Bookish Techy Week in Review

Contrarian views on ereading's merits, Google Editions still MIA, and new interactive apps from Lonely Planet and Gourmet.

As usual, the wonderful mixed-up world of things both bookish and techy offered plenty of notable news this week. Please enjoy…

While a Harris Interactive poll finds gadgets are good for the future of reading and readers…

E-Reader Users Buy, Read More Books

…The “Chronicle of Higher Education” offers a differing POV

Will the Book Survive Generation Text?

Many college-age sorts study their phones, put them away to try to focus on something else — the passing scenery outside the Amtrak train, a magazine, the old-fashioned book they’ve brought along — then yank the phones back out three or four minutes later and start tapping away again. Reading a book, however, requires concentration, endurance, the ability to disconnect from other connections. You have to be there rather than not there. Hyperwired young people may be making it to age 17 without acquiring that ability, let alone losing it. joins growing chorus of folks asking where is Google Editions?

Hey, what happened to Google Editions?

The article itself is a basic recap of the delays, along with recap of the spin from Google regarding the delays. But, there is a nice bit of logic-based speculation from the comments:

“No rush, because there are no tablets out there running Android 3.0 or ChromeOS, I would think. The two go hand in hand, yes?”

Privacy is a bit lacking in the cloud

Data in the Cloud Still Governed by Obsolete Privacy Laws

Technology companies and privacy advocates have been calling for Congress to update the Electronic Communications Privacy Act (ECPA) for years (see “Coalition of Tech Companies Wants to Give You Digital Due Process“). The law leaves consumers unprotected, they argue, and dampens the cloud computing sector’s economic prospects.

We have related coverage on ECPA reform over in the Gov 2.0 section.

What works best when crowdsourcing funding from Kickstarter

Crowdfunding? Kickstarter Has Some Advice

Kickstarter success story and indie publisher (Art Space Tokyo), Craig Mod was the impetus for this analysis of what works best when asking strangers for money.

Libraries are lending things that they borrowed

Which is so meta. But, possibly not all that legal.

Libraries and Netflix — Questionable Borrowing Practices From People Who Know From Borrowing

The practice boils down to university libraries purchasing fairly robust (in some cases, 16 discs at a time) subscriptions from Netflix, allowing them to have a strong virtual collection while also providing streaming capabilities so they can immediately fulfill requests.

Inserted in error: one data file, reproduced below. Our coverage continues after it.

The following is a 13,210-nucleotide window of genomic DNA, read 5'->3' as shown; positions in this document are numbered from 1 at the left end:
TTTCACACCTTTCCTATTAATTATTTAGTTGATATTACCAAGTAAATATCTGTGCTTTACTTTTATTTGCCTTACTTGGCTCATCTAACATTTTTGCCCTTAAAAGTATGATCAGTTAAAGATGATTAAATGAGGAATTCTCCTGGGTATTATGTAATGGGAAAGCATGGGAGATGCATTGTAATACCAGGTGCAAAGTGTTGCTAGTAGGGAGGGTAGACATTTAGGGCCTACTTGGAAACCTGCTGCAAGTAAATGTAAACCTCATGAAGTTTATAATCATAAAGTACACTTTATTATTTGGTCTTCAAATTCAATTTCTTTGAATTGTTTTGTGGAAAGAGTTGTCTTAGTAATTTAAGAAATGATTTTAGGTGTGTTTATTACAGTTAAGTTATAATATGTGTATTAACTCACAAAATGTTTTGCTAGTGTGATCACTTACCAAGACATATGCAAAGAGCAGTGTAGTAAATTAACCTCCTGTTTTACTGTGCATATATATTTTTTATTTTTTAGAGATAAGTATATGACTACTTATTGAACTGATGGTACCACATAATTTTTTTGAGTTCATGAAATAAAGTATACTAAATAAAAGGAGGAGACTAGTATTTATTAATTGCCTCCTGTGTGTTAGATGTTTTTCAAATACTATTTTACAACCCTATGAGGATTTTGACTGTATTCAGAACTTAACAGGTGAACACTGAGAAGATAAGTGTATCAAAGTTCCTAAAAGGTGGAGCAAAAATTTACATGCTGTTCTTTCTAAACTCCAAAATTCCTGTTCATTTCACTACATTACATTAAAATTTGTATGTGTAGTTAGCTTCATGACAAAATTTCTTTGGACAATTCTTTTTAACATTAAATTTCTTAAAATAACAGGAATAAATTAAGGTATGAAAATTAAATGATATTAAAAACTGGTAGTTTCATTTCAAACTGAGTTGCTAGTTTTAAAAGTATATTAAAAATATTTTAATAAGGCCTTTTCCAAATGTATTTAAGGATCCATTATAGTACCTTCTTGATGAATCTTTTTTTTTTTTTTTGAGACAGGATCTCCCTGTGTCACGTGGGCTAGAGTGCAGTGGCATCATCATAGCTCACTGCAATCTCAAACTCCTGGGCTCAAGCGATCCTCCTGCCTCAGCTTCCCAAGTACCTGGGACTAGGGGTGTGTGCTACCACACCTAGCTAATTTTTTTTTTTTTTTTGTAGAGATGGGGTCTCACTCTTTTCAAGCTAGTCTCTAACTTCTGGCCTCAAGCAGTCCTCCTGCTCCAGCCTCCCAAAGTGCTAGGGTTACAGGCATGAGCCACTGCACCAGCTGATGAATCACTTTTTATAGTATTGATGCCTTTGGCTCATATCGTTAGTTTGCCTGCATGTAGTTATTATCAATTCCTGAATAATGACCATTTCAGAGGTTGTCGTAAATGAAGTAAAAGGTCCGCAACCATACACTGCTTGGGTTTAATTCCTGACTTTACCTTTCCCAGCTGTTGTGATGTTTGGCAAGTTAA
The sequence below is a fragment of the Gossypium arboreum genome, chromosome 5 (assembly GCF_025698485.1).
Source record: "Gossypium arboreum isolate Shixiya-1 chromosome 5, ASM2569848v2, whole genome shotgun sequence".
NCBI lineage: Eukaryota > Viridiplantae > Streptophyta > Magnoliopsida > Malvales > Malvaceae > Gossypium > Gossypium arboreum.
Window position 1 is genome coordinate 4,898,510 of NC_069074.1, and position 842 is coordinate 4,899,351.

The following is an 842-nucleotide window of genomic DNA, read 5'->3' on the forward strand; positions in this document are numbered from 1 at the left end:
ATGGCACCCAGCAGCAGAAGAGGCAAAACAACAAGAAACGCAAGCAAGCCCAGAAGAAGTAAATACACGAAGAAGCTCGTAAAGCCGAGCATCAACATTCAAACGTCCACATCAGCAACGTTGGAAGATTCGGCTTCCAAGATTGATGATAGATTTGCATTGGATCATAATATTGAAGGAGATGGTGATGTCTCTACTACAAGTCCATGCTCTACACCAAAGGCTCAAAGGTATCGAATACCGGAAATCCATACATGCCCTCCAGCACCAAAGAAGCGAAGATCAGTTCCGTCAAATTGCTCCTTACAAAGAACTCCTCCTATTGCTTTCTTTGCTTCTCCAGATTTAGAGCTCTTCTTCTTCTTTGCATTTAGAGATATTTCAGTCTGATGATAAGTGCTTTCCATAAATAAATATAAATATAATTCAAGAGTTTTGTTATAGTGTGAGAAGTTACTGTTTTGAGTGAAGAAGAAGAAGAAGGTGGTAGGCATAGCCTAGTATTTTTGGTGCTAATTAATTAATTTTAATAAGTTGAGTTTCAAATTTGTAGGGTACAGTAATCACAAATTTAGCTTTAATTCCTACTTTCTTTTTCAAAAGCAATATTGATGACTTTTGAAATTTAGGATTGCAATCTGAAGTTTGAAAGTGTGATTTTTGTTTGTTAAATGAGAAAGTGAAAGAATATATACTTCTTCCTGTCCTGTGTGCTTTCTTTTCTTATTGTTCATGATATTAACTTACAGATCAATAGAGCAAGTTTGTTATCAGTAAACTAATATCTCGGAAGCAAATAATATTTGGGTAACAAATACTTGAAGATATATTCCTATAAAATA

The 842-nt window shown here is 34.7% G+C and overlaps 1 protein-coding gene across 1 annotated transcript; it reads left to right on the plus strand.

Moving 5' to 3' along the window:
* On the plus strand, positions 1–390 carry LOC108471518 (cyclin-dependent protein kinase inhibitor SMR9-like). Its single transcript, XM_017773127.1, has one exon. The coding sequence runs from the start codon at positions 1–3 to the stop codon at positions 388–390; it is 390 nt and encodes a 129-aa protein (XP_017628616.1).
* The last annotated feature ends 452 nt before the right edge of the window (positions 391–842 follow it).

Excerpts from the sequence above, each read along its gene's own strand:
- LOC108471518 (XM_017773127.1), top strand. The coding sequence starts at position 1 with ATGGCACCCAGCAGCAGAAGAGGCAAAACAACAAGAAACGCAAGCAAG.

Lonely Planet makes travel books for people like me

If you are directionally- and planning-challenged, you will like Lonely Planet’s new augmented reality guides. Apparently they’re also good for organized people who just like to learn while traveling.

Case Study: Lonely Planet’s augmented reality guides

The application pinpoints your exact location so that when you find yourself in a new city and want to know what there is to see and do around you, just look through the camera and a wealth of Lonely Planet information on the best destinations, accommodation, sites, bars and restaurants appear stuck like post-it notes to points of interest around you.

“Gourmet” returns as a socially interactive iPad app

A Look at the ‘Gourmet Live’ iPad App

Chock full of stories from the magazine (which Condé closed down last fall), recipes, videos and slideshows, “Gourmet Live” is free and content is available without registration.

However, Condé says users need to sign in to Facebook or Twitter in order to access the app’s interactive features. It’s this social aspect that Condé says sets “Gourmet Live” apart from other apps on the market right now.

And for rebellious Kindle readers out there: a jailbreak full of fabulous fonts.

Amazon’s Kindle Gets Jailbroken, Additional Font Options Now Available

Last minute reminder: TOC Frankfurt October 5!

A last-chance reminder: TOC Frankfurt is just around the corner. Hope you’ll be joining us October 5th for an incredible and international program of fabulous bookish tech featuring Jeff Jarvis, Doug Rushkoff, Andrew Savikas, Richard Nash, James Bridle, Kate Pullinger, Richard Padley, oh — just too many cool folks to mention here. Use discount code “TOC10BL” and receive a 20% discount (€399 + 19% VAT).

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